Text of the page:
This is where capacitance testing comes into play. It checks the voltage, the CCA, overall health of the battery and the state of charge. Advanced models also check for bad cells, etc. It is a good idea to clean the battery terminals once a year and get free in car battery test at Parts Source. I find that once the health of the battery goes to around 60%, you will experience a battery failure quite soon. A friend of mine had her car tested back in July and the battery health was 60%. She figured she would be OK even though the tester said to replace the battery as the CCA had dropped lower than the stated voltage. Fast forward 3 weeks, and I get a call from her saying her car won't start and we called CAA to install a new battery for her.
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Jan 27, 2006
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CocoJambo wrote:
Nov 16th, 2018 12:22 pm
But even if I have the kind of tester you mentioned what will be use if I can't force charge my battery with a charger which will force charge. Chargers like NOCO G7200 are so called smart chargers and they will charge or not charge depending upon what they analyze about the battery. Let me dig a bit to see if NOCO G7200 can force charge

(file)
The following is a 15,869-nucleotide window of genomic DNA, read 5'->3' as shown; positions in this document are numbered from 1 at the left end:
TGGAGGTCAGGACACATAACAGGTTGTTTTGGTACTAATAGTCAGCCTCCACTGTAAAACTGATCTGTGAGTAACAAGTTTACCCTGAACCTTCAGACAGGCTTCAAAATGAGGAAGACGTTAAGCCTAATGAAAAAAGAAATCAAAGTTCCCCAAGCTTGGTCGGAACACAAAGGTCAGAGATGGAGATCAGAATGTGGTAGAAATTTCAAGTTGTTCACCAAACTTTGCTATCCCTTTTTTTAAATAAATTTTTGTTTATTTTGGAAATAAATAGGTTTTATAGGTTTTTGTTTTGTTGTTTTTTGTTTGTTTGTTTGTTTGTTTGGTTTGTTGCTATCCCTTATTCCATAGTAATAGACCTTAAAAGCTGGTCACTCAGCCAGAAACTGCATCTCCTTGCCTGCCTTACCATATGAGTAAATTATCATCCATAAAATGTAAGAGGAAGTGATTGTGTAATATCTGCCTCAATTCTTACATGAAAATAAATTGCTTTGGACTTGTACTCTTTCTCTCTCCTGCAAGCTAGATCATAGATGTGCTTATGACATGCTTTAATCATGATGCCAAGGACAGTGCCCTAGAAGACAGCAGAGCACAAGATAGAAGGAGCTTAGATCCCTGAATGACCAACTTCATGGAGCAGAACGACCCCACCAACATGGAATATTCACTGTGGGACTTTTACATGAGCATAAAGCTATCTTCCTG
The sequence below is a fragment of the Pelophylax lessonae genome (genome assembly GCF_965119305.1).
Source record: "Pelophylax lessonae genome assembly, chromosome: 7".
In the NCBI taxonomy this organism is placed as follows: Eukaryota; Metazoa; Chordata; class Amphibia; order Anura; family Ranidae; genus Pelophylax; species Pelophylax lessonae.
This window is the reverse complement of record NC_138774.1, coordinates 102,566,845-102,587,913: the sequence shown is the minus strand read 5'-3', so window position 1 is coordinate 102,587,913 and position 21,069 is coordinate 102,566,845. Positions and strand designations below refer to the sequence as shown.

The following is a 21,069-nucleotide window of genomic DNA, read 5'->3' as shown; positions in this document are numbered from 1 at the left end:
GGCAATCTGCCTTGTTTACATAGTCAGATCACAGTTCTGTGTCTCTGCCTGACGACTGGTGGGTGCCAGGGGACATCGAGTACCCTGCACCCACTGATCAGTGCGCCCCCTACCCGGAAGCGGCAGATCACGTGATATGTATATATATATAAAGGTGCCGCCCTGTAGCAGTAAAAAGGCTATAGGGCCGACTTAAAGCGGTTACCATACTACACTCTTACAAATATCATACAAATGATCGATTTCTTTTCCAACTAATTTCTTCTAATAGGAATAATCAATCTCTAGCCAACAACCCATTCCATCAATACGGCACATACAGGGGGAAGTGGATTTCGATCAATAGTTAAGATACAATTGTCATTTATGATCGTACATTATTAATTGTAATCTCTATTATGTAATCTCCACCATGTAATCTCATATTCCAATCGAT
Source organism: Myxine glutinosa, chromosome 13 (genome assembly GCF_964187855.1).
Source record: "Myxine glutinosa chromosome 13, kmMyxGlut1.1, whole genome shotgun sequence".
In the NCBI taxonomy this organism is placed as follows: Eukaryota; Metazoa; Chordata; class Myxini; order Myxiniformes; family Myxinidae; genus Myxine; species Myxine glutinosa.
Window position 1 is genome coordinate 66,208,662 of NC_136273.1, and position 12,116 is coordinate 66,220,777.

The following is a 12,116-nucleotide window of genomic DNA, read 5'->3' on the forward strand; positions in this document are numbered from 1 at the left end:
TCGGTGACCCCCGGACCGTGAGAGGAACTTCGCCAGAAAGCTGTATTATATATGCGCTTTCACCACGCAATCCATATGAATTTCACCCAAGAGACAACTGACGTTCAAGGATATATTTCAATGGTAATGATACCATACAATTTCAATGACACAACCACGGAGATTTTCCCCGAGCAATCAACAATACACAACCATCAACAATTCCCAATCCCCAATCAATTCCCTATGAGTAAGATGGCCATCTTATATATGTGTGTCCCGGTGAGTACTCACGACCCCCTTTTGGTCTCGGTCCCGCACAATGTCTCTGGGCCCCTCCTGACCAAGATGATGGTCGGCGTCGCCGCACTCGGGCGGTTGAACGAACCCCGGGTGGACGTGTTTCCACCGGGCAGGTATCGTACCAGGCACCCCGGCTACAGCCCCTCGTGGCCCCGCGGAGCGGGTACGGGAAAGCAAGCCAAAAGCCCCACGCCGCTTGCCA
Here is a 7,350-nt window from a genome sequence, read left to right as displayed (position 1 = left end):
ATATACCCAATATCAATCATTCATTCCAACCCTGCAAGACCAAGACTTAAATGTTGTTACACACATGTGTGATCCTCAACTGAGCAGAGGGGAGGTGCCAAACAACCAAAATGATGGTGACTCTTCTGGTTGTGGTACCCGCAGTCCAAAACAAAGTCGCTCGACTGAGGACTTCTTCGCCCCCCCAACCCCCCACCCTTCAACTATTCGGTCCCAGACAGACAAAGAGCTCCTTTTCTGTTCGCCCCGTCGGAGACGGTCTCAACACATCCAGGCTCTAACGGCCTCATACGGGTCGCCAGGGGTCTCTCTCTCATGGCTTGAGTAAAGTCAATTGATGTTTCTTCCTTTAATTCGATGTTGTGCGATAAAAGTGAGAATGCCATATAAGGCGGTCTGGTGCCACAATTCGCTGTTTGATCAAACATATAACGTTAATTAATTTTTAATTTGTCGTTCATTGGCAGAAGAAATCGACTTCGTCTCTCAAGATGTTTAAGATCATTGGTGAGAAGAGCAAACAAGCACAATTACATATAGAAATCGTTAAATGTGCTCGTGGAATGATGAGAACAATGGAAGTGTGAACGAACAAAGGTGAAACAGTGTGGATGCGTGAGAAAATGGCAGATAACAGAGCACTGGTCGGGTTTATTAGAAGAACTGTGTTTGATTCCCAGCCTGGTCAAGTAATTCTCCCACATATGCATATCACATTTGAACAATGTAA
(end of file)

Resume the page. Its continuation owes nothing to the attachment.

Regarding how this charger determines if battery needs charging is as follows ( copy paste from the manual)
Step 1 & 2: Analyze & Diagnose
Checks the battery’s initial condition, including voltage,
state-of-charge and health, to determine if the battery is
stable before charging.
Step 3: Recovery
Initializes the Recovery desulfation process (if needed)
for deeply discharged or sulfated batteries by pulsing
small amounts of current.
With your charger, you might be able to 'trick' it by forcing the charger into 'recovery desulfation' - once engaged, the charger will try to desulfate the battery whether it needs it or not which means that it will try to charge the battery using a different charging algorithm of higher voltage to address any sulfation and stratification. Personally, I feel that most chargers with this function do a poor job at it (they don't run for anywhere long enough to make a big difference and they don' detect it early enough so that the time they propose will do enough good) but by engaging this feature, you will put more charge into the battery. Will it be enough, in theory, the charger should test it again AFTER the recovery process is completed so you might get a truer indication on what's going on.